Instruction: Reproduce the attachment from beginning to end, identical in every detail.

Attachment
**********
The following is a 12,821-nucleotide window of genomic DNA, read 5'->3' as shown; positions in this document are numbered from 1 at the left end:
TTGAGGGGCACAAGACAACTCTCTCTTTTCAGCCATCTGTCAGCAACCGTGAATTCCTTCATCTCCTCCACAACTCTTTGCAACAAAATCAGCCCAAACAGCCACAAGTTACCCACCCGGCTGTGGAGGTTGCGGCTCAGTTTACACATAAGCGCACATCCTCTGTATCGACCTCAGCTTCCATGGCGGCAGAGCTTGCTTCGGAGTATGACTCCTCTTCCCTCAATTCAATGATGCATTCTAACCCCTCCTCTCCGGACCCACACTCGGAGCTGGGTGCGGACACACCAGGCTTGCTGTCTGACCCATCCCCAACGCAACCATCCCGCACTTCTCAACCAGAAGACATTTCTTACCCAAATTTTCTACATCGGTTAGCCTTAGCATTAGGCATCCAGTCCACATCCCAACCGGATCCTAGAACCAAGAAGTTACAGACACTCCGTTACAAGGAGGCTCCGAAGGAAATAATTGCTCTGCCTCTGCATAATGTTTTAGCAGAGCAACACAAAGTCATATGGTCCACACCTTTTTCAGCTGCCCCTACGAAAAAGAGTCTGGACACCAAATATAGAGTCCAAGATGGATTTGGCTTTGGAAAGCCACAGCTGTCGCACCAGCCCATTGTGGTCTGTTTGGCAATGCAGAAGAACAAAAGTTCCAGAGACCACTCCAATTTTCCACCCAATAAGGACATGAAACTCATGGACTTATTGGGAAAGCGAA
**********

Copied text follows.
The following is a 12,821-nucleotide window of genomic DNA, read 5'->3' as shown; positions in this document are numbered from 1 at the left end:
TTGAGGGGCACAAGACAACTCTCTCTTTTCAGCCATCTGTCAGCAACCGTGAATTCCTTCATCTCCTCCACAACTCTTTGCAACAAAATCAGCCCAAACAGCCACAAGTTACCCACCCGGCTGTGGAGGTTGCGGCTCAGTTTACACATAAGCGCACATCCTCTGTATCGACCTCAGCTTCCATGGCGGCAGAGCTTGCTTCGGAGTATGACTCCTCTTCCCTCAATTCAATGATGCATTCTAACCCCTCCTCTCCGGACCCACACTCGGAGCTGGGTGCGGACACACCAGGCTTGCTGTCTGACCCATCCCCAACGCAACCATCCCGCACTTCTCAACCAGAAGACATTTCTTACCCAAATTTTCTACATCGGTTAGCCTTAGCATTAGGCATCCAGTCCACATCCCAACCGGATCCTAGAACCAAGAAGTTACAGACACTCCGTTACAAGGAGGCTCCGAAGGAAATAATTGCTCTGCCTCTGCATAATGTTTTAGCAGAGCAACACAAAGTCATATGGTCCACACCTTTTTCAGCTGCCCCTACGAAAAAGAGTCTGGACACCAAATATAGAGTCCAAGATGGATTTGGCTTTGGAAAGCCACAGCTGTCGCACCAGCCCATTGTGGTCTGTTTGGCAATGCAGAAGAACAAAAGTTCCAGAGACCACTCCAATTTTCCACCCAATAAGGACATGAAACTCATGGACTTATTGGGAAAGCGAA